Arlen Specter's defection and the big picture - Macleans.ca

Arlen Specter’s defection and the big picture

The U.S. political system is becoming more and more like . . . ours

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Arlen Specter's defection and the big pictureThe big news out of U.S. politics today is the announcement that Pennsylvania Senator Arlen Specter, elected to the U.S. Senate as a Republican in 1980, will leave the Republicans and run as a Democrat. Specter is doing this because it’s the only way for him to survive politically: he was almost certain to lose a primary challenge by a more conservative Republican. But his defection is further proof that the U.S. political system has changed. It used to be a wild, unpredictable system based more on regional interests than party affiliation. Now it’s something closer to, well, a system like ours.

For many years, the party a U.S. politician belonged to didn’t necessarily define how conservative or liberal his views were. Though the Democratic party was overall the more liberal party, it also included many conservative Democrats, plus what amounted to a sort of party-within-a-party in the form of the Southern “Dixiecrats.” The Republicans incorporated everything from hard-core right-wingers like Joe McCarthy to liberal Republicans from New England. Congressmen and Senators’ voting patterns couldn’t be predicted by checking party registration. And cross-party alliances were common; in the ‘60s, when Lyndon Johnson tried to pass Civil Rights legislation, he depended on a coalition of liberal Democrats and Republicans to pass it over the objections of the segregationist Southern Democrats.

As time went on, the parties started to become more ideologically consistent; Southern conservatives started to move from the Democrats to the Republicans, and New England started voting in more liberal Democrats to replace the old liberal Republicans. There were a few stragglers left, but they were wiped out in two big Congressional landslides: the Republicans took over Congress in 1994 by defeating nearly all the Democrats from conservative districts, and 12 years later the Democrats took back the House and Senate by beating Republicans from liberal areas (including all the remaining Republican Congressmen from New England). Today, even the most conservative Democrats are to the left of the average Republican, and while Specter was considered the most liberal Republican Senator, he was actually to the right of most Democrats: blogger Glenn Greenwald points out that “time and again during the Bush era, Specter stood with Republicans on the most controversial and consequential issues.” The U.S. now has a conservative party and a liberal party, with strict rules for membership.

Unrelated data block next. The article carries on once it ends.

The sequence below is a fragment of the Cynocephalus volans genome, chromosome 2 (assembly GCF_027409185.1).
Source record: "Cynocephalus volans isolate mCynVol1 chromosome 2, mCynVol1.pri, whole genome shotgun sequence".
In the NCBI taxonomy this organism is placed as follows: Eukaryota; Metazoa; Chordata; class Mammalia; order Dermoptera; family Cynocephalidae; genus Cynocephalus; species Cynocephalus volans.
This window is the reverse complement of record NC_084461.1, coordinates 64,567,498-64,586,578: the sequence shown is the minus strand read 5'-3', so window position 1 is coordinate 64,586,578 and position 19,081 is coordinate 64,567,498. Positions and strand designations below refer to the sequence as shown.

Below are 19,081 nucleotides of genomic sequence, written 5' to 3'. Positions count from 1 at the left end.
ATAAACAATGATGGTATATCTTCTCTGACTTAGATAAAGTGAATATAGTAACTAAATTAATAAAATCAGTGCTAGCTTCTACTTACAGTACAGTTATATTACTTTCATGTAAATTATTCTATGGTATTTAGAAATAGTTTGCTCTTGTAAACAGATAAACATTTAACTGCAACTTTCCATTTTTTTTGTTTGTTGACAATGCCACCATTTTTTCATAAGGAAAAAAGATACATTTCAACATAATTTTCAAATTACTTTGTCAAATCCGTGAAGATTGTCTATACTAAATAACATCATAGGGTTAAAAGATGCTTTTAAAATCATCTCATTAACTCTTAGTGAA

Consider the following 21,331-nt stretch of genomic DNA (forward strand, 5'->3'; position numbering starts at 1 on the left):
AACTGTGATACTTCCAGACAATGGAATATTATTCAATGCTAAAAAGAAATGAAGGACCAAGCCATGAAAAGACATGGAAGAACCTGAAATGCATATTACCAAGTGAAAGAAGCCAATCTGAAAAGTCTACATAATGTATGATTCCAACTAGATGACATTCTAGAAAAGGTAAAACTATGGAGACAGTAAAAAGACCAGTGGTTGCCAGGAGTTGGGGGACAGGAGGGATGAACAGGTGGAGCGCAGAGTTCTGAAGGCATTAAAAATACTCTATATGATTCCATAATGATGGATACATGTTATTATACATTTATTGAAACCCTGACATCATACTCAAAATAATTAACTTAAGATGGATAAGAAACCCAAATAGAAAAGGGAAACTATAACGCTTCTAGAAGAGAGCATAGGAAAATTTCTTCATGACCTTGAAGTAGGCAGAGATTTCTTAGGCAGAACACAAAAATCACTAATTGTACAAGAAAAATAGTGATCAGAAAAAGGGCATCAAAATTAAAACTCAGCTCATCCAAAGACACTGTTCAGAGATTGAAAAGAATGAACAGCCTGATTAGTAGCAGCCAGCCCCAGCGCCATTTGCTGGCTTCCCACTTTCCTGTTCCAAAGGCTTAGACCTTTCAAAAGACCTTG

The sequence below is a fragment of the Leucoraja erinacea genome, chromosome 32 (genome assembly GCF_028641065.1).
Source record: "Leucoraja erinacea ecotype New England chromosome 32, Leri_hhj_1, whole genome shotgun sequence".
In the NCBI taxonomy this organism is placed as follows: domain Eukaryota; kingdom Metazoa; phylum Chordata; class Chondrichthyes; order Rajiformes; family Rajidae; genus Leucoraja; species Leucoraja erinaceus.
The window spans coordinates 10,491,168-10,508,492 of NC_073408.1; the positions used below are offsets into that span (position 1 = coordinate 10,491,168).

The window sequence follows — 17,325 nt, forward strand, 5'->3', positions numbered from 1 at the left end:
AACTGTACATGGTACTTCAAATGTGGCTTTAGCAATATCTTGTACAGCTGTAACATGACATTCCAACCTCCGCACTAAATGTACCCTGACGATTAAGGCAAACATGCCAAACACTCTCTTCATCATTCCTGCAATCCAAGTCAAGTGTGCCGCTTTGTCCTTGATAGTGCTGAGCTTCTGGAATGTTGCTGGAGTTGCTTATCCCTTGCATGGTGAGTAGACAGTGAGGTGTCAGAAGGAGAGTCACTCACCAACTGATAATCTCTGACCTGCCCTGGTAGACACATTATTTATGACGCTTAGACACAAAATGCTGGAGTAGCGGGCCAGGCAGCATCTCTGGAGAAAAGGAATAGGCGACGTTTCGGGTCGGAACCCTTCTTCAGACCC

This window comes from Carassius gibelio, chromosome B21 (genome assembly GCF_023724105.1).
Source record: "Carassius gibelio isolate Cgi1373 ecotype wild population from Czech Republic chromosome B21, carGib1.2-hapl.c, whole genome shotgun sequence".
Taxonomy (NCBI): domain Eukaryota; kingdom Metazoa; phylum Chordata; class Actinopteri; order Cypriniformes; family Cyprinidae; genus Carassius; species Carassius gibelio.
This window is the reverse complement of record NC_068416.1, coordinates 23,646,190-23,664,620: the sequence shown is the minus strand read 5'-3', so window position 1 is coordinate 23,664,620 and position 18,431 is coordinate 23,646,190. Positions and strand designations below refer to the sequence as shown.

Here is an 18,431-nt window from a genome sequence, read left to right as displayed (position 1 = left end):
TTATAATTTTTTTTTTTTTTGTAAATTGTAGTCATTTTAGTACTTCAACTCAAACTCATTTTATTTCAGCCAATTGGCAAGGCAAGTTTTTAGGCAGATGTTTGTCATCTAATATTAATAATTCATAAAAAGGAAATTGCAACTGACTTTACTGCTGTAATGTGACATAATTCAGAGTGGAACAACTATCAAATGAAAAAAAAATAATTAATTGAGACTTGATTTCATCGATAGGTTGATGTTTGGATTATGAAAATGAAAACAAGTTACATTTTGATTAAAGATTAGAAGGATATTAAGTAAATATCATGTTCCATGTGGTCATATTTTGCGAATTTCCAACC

That explains the fact, which TV pundits frequently bemoan, that there’s no more “bipartisanship” in the U.S. government. “Bipartisanship” was a relic from a time when politicians didn’t always vote along party lines, so they pushed bills through by making deals with other politicians who agreed with them. But now, politicians must vote with their party on just about everything; if they break on even one issue, as Specter did with the Republicans on the stimulus bill, then they’ll get taken down in the primaries. But more importantly, most politicians agree with their party on most issues; that’s why they got the nomination in the first place. The reason Obama’s stimulus package got almost unanimous support from Democrats and opposition from Republicans is that the Democrats agree with Obama and the Republicans don’t. In other words, the U.S. now has what amounts to a Parliamentary democracy, where each party votes along party lines. There’s nothing wrong with that, as Canada, Britain and many other countries can attest. Maybe the U.S. will get used to being more like Canada.